See 5 planets, other celestial marvels in Chicago this month | Popgen Tech


While doing last-minute holiday shopping or enjoying the outdoor light displays this week, take a moment to look up at the sky to witness a series of potentially breathtaking celestial events at the end of December .

Five planets — Mercury, Venus, Mars, Jupiter and Saturn — are expected to be visible at the same time briefly during the night from Friday to New Year’s Eve.

“You’ll see all five visible planets and the moon will be there as well, kind of going on a tour that whole week,” said Michelle Nichols, director of public observation at the Adler Planetarium.

These are the five brightest planets, often called the “naked eye planets” because they are easily visible without a telescope or binoculars under the right conditions. Nichols added that technically Uranus can be seen without the aid of technology but only under very dark skies, and even then it’s pretty dark. Viewing Neptune always requires binoculars or a telescope.

To see all five planets at once, Nichols suggests going outside around 5 p.m., about half an hour after sunset. Mercury and Venus are in the southwest and Saturn is above and to the left of Mercury and Venus. Jupiter is above and to the left of Saturn, with Mars to the east.

“Mars will be orange,” he said. “That will stand out in its color. Jupiter will be really bright. Venus will be even brighter. You will be able to see all five for about half an hour.

Saturn, Jupiter and Mars will probably stay longer than Mercury and Venus, which will be low, in the southwest.

“We’ll beat those first,” Nichols said. “But the other three will stay awake for a decent part of the night.”

While no specific viewing location is required, he recommends an area with little light pollution and few tall buildings or tall trees.

The simultaneous appearance of all the bare planets is “unusual but it’s also not a once-in-10,000-year kind of thing,” Nichols said.

In June, the five planets were seen in alignment in orbital order from the sun, a rare event that won’t happen again until 2040.

Around Christmas Eve, stargazers who stay awake can also witness the annual Ursid meteor shower, which peaks on Wednesday, which is the winter solstice, the shortest day and longest night of the year.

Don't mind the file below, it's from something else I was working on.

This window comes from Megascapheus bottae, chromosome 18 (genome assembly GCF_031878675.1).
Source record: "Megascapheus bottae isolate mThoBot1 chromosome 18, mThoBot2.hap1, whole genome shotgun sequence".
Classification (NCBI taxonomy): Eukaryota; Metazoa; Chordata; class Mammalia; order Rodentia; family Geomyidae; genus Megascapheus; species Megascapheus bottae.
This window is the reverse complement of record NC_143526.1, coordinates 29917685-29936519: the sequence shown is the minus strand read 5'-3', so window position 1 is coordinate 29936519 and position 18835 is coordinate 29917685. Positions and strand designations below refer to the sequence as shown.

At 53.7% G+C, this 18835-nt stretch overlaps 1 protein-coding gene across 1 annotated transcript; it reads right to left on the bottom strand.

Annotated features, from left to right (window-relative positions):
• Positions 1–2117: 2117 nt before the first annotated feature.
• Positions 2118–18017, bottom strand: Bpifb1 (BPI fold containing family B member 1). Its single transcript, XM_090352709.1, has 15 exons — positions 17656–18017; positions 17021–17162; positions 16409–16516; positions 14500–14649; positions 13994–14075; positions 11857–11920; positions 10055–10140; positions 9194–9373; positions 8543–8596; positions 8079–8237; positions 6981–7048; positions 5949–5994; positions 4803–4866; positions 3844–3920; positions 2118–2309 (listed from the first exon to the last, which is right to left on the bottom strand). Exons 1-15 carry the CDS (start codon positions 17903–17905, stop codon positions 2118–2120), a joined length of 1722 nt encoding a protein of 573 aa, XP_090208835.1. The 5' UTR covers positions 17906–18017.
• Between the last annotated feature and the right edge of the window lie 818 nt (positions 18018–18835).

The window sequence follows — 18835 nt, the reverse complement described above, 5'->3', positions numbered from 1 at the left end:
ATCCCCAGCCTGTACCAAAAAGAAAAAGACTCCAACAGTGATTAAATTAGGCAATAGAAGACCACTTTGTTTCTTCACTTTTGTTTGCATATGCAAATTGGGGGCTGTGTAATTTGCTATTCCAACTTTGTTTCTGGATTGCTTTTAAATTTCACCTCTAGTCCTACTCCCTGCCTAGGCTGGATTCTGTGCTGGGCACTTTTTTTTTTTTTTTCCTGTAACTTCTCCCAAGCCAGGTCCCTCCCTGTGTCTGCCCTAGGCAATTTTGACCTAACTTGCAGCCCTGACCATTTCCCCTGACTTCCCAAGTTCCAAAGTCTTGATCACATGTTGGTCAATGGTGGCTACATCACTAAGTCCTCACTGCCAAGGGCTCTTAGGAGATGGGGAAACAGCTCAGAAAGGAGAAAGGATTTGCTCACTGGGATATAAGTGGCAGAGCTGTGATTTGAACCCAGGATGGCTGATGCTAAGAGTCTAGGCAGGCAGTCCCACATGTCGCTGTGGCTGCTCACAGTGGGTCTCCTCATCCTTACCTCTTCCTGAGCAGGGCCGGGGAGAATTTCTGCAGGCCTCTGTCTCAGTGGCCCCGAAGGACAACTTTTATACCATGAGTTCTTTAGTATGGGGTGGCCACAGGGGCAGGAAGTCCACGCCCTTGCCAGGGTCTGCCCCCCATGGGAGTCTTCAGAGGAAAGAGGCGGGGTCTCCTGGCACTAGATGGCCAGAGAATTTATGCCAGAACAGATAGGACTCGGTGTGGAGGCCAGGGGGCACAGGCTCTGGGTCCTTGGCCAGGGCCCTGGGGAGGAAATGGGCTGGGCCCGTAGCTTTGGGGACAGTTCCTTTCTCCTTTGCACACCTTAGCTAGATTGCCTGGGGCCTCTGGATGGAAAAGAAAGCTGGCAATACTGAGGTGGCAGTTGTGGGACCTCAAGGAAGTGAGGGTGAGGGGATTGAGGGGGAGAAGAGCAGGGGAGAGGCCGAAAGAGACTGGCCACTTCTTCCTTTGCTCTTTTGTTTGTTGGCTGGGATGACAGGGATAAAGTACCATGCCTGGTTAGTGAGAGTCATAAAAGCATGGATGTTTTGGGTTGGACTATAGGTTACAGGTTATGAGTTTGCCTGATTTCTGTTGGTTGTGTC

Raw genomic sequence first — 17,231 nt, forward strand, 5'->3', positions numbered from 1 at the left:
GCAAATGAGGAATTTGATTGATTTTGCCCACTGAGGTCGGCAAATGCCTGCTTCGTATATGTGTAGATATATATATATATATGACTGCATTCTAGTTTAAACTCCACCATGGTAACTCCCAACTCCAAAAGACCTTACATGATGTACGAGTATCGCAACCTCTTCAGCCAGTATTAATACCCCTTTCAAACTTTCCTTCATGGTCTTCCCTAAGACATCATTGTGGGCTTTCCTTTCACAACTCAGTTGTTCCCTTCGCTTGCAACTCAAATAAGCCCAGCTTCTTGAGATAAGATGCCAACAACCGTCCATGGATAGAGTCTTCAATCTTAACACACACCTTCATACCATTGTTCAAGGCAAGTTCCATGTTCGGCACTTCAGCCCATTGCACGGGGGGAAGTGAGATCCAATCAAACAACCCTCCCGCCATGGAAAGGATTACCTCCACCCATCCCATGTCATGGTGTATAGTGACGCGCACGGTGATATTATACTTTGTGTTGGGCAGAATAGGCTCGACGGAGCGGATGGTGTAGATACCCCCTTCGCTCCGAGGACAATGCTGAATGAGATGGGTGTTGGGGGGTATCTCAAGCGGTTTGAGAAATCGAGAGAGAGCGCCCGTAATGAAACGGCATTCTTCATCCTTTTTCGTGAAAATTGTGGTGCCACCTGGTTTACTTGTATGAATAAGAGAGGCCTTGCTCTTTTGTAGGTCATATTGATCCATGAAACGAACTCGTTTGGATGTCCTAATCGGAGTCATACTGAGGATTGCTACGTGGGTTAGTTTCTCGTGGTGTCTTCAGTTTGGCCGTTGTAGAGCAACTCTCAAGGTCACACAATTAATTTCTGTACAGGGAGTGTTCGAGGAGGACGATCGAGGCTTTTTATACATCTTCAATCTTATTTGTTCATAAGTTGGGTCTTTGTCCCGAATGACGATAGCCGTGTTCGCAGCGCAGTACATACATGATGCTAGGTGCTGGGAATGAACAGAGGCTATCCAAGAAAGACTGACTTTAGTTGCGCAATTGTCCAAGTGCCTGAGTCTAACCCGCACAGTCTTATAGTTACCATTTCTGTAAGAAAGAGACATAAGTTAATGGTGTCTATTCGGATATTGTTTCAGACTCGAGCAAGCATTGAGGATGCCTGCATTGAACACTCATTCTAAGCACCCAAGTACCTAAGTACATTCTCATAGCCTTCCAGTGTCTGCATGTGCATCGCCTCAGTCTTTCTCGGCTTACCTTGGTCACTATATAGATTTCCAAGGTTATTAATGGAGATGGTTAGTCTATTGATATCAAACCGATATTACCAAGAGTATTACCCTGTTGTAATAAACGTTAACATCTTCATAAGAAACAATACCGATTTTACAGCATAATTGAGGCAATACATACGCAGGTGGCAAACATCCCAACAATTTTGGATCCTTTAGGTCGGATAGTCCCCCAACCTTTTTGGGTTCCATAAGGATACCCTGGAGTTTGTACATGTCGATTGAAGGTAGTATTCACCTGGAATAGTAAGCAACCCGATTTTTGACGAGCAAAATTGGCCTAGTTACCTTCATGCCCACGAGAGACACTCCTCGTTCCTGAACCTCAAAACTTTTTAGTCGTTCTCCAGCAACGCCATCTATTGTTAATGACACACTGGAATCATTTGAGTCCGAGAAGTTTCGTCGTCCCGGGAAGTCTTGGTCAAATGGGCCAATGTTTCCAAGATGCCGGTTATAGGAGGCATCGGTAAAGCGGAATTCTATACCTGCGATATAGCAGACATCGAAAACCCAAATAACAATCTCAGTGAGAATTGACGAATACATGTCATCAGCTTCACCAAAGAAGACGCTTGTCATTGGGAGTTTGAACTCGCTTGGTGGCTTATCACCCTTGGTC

Nichols said stepping out, facing northeast and looking up. The viewing gets better “closer to midnight” and is best after midnight, he said.

Meteors usually come from comets, which are usually chunks of dusty ice left over from the formation of the solar system billions of years ago, Nichols said.

“Think of them as dusty, dirty icebergs,” he says. “When they get close to the sun, the sun heats them up and some of the material from the comet — pieces of ice, dust what have you — comes out of the comet.”

A meteor shower occurs “when the Earth passes through a region with a large concentration of debris, such as particles left by a comet,” according to the New York-based nonprofit American Meteor Society.

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When debris burns up in Earth’s atmosphere, it looks like dazzling streaks of light in the sky.

Nichols said Ursid refers to the constellation Ursa Minor, the Little Bear, because meteor showers are usually named for the constellation in the sky where they appear to shine.

Another annual celestial event to see is the winged-horse constellation Pegasus, visible throughout December. The main part of the constellation is four stars in the shape of a square, which form the central part of the horse’s body, Nichols said.

“Looking high in the southwestern sky on December nights, you’ll find a constellation named for one of the more amazing beasts of ancient mythology,” says NASA’s website. “That’s Pegasus, the winged horse. In Greek mythology, Pegasus goes on an adventure with the hero Belaraphon, and eventually carries the thunderbolts of Zeus himself, who repays him by placing him among the stars.

Pegasus is the seventh largest of the 88 constellations, according to NASA.

“As this year draws to a close, here’s hoping you find the winged horse Pegasus, as you wonder what new adventures await in the coming year,” the agency’s website added.


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